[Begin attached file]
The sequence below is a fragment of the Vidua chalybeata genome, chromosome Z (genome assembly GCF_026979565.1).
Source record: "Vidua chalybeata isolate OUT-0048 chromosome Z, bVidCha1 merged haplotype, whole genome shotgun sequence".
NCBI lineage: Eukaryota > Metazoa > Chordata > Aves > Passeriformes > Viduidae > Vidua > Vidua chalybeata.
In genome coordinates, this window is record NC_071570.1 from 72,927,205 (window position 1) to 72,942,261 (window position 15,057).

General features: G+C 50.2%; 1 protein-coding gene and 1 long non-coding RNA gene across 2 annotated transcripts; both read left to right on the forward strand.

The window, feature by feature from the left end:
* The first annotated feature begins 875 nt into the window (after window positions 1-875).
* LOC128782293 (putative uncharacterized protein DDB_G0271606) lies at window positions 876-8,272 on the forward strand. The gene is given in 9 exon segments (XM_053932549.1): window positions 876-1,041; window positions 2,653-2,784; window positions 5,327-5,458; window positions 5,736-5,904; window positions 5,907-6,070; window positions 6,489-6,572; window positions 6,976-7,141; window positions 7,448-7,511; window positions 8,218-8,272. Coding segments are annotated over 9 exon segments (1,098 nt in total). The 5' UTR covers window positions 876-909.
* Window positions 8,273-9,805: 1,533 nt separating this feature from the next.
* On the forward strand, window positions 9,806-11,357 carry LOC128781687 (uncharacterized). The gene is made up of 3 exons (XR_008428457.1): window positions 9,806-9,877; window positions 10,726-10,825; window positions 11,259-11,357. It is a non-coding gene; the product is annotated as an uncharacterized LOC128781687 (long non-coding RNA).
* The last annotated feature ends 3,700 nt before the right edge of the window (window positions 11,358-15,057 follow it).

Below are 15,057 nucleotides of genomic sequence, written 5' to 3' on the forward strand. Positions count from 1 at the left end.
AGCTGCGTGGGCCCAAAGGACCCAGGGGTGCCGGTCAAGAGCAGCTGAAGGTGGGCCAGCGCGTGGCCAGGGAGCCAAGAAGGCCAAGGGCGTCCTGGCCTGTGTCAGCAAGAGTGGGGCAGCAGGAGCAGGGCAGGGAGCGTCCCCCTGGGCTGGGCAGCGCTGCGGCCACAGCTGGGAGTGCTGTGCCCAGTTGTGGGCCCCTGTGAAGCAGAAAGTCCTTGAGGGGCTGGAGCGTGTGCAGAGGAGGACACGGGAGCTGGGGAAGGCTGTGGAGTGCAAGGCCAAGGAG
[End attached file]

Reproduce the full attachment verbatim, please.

The sequence below is a fragment of the Vidua chalybeata genome, chromosome Z (genome assembly GCF_026979565.1).
Source record: "Vidua chalybeata isolate OUT-0048 chromosome Z, bVidCha1 merged haplotype, whole genome shotgun sequence".
NCBI lineage: Eukaryota > Metazoa > Chordata > Aves > Passeriformes > Viduidae > Vidua > Vidua chalybeata.
In genome coordinates, this window is record NC_071570.1 from 72,927,205 (window position 1) to 72,942,261 (window position 15,057).

General features: G+C 50.2%; 1 protein-coding gene and 1 long non-coding RNA gene across 2 annotated transcripts; both read left to right on the forward strand.

The window, feature by feature from the left end:
* The first annotated feature begins 875 nt into the window (after window positions 1-875).
* LOC128782293 (putative uncharacterized protein DDB_G0271606) lies at window positions 876-8,272 on the forward strand. The gene is given in 9 exon segments (XM_053932549.1): window positions 876-1,041; window positions 2,653-2,784; window positions 5,327-5,458; window positions 5,736-5,904; window positions 5,907-6,070; window positions 6,489-6,572; window positions 6,976-7,141; window positions 7,448-7,511; window positions 8,218-8,272. Coding segments are annotated over 9 exon segments (1,098 nt in total). The 5' UTR covers window positions 876-909.
* Window positions 8,273-9,805: 1,533 nt separating this feature from the next.
* On the forward strand, window positions 9,806-11,357 carry LOC128781687 (uncharacterized). The gene is made up of 3 exons (XR_008428457.1): window positions 9,806-9,877; window positions 10,726-10,825; window positions 11,259-11,357. It is a non-coding gene; the product is annotated as an uncharacterized LOC128781687 (long non-coding RNA).
* The last annotated feature ends 3,700 nt before the right edge of the window (window positions 11,358-15,057 follow it).

Below are 15,057 nucleotides of genomic sequence, written 5' to 3' on the forward strand. Positions count from 1 at the left end.
AGCTGCGTGGGCCCAAAGGACCCAGGGGTGCCGGTCAAGAGCAGCTGAAGGTGGGCCAGCGCGTGGCCAGGGAGCCAAGAAGGCCAAGGGCGTCCTGGCCTGTGTCAGCAAGAGTGGGGCAGCAGGAGCAGGGCAGGGAGCGTCCCCCTGGGCTGGGCAGCGCTGCGGCCACAGCTGGGAGTGCTGTGCCCAGTTGTGGGCCCCTGTGAAGCAGAAAGTCCTTGAGGGGCTGGAGCGTGTGCAGAGGAGGACACGGGAGCTGGGGAAGGCTGTGGAGTGCAAGGCCAAGGAG